The tips above are just a snapshot of all the elements that need considering when implementing a popover to increase conversions and they, along with others, are key to developing an effective popover campaign. Without testing them though, there’s no telling whether you’ll have achieved that sought after balance between business needs and customers wants.
So, when analyzing and selecting your content, timing and everything else, be sure to remember to test, and then test again. The popover must aim to improve the customer experience not impede on it.
As well as that though, when testing, remember to measure the effectiveness of the conversion popover as a customer acquisition tool for your company. While looking after the customer and their experience should result in you achieving your business objectives too, testing and monitoring its effectiveness is the only way to know for sure and will also allow you the opportunity to make adjustments if subscriber rates aren’t increasing as expected or desired.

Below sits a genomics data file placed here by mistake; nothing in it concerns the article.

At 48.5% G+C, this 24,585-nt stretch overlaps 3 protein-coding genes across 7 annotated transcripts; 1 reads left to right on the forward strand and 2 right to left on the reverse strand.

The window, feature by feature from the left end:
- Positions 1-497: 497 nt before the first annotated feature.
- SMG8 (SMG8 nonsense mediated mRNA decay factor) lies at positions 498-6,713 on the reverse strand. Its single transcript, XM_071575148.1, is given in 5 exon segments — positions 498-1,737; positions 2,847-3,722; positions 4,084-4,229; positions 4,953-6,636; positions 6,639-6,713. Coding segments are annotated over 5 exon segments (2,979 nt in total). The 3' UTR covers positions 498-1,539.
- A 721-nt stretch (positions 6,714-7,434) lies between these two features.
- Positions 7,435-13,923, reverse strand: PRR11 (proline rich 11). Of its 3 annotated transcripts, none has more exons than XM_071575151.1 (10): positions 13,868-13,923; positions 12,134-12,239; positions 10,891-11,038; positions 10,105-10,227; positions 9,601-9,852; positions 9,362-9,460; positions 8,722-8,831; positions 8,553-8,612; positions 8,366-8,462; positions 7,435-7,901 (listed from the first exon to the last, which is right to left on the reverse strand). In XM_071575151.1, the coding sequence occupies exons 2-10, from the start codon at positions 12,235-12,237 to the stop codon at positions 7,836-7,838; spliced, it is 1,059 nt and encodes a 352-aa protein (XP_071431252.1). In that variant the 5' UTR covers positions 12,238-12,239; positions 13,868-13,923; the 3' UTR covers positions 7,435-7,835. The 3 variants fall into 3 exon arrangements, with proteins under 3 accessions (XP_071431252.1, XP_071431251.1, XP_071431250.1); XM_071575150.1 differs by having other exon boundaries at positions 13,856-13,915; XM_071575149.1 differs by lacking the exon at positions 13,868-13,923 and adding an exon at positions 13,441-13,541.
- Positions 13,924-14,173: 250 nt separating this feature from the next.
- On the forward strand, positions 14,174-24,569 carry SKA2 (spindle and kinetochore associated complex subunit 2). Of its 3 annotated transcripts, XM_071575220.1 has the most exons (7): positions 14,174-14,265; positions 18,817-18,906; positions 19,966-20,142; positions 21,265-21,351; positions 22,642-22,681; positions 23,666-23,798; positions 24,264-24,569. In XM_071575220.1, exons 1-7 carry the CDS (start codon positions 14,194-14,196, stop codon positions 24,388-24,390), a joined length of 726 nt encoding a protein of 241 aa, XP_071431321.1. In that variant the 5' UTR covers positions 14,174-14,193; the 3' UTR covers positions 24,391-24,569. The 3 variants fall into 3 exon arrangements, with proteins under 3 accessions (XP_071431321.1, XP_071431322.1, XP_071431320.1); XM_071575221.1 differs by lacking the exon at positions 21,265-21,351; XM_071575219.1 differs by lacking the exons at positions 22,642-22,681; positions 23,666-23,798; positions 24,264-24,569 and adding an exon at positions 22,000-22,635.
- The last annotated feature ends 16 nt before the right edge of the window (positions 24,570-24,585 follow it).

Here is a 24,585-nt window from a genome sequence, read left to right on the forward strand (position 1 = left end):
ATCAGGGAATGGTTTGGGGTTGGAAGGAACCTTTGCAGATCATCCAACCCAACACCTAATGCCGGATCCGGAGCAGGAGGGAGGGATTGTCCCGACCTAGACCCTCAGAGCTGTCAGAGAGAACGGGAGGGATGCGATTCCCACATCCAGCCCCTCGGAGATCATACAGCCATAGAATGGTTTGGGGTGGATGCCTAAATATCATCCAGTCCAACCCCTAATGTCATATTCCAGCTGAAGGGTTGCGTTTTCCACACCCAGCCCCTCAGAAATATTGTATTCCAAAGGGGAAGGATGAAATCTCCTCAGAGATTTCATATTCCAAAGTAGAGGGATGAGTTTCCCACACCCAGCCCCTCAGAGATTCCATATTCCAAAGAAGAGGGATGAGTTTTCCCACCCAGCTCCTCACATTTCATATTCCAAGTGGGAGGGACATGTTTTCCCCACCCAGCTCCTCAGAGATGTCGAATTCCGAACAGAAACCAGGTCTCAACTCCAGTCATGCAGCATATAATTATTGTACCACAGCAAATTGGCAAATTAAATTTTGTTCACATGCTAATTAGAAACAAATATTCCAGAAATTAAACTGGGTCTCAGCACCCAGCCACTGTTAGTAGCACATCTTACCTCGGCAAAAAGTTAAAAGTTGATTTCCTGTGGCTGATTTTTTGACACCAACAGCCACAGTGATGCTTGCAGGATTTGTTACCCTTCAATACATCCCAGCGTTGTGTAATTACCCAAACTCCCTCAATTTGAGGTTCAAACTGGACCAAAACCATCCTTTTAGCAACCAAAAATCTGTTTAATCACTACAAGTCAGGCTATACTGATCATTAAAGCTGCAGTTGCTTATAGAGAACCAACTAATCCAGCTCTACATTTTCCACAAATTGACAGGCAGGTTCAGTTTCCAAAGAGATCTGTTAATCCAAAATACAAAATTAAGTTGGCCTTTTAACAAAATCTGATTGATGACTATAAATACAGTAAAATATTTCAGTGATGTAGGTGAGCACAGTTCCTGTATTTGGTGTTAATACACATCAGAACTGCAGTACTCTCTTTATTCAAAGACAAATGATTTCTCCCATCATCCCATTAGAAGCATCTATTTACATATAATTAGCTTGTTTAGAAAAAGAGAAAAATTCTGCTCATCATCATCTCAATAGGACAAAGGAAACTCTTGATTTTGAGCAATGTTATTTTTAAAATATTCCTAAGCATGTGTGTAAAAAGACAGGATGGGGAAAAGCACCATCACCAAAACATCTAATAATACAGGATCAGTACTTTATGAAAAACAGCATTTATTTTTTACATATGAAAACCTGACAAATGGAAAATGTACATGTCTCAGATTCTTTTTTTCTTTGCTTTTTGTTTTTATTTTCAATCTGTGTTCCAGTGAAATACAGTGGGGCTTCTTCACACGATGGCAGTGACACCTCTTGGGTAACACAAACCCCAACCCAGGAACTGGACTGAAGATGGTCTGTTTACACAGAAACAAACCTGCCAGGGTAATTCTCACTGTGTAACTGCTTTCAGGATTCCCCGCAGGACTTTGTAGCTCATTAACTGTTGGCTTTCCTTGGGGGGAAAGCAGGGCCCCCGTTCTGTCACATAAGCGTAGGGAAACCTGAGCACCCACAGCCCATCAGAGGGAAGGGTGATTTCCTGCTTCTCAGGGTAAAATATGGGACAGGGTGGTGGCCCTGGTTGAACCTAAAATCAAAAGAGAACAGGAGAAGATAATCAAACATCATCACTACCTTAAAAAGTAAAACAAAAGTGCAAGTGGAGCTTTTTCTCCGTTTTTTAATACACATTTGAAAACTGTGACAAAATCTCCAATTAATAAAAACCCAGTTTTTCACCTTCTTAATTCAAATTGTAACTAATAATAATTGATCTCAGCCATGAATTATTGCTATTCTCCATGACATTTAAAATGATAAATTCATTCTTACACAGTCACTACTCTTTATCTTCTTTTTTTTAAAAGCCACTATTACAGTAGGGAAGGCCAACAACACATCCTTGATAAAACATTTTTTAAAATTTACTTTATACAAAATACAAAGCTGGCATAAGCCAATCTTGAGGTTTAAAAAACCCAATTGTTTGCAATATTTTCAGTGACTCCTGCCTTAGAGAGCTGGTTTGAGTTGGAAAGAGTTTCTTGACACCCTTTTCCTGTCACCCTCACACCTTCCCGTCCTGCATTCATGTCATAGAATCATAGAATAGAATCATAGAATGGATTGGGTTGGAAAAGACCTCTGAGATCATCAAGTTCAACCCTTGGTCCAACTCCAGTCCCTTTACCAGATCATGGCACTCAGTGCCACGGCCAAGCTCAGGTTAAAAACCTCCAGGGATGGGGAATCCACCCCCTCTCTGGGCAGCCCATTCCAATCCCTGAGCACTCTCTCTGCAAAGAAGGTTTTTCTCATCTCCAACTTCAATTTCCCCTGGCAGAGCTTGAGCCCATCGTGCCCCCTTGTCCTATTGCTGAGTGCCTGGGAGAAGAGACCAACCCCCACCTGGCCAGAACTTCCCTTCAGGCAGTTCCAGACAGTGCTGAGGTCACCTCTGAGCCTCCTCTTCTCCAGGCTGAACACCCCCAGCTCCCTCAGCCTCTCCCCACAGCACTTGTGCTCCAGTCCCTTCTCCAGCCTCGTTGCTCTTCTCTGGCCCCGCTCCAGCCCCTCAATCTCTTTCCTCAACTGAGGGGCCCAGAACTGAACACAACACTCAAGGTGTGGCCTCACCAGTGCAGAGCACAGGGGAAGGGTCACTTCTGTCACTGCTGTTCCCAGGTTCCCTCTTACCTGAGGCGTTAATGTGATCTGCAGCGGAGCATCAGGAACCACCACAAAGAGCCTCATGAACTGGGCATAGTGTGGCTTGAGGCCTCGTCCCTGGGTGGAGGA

If you’re keen to find out how popovers and lightboxes can help you to increase not only your list but also your revenue, please download our FREE Guide: How to use popovers to Increase conversions
By Kath Pay
Kath lives and breathes email marketing and is one of the World’s Top 50 Email Marketing Influencers (Vocus, 2014). She devotes her time to developlng customer-centric ecommerce & B2B journeys using a holistic, multi-channel approach. Kath is recognised as the UK’s leading Email Marketer and heads up training for Econsultancy on Personalisation and Email Marketing. You can follow Kath on Twitter and connect on LinkedIn.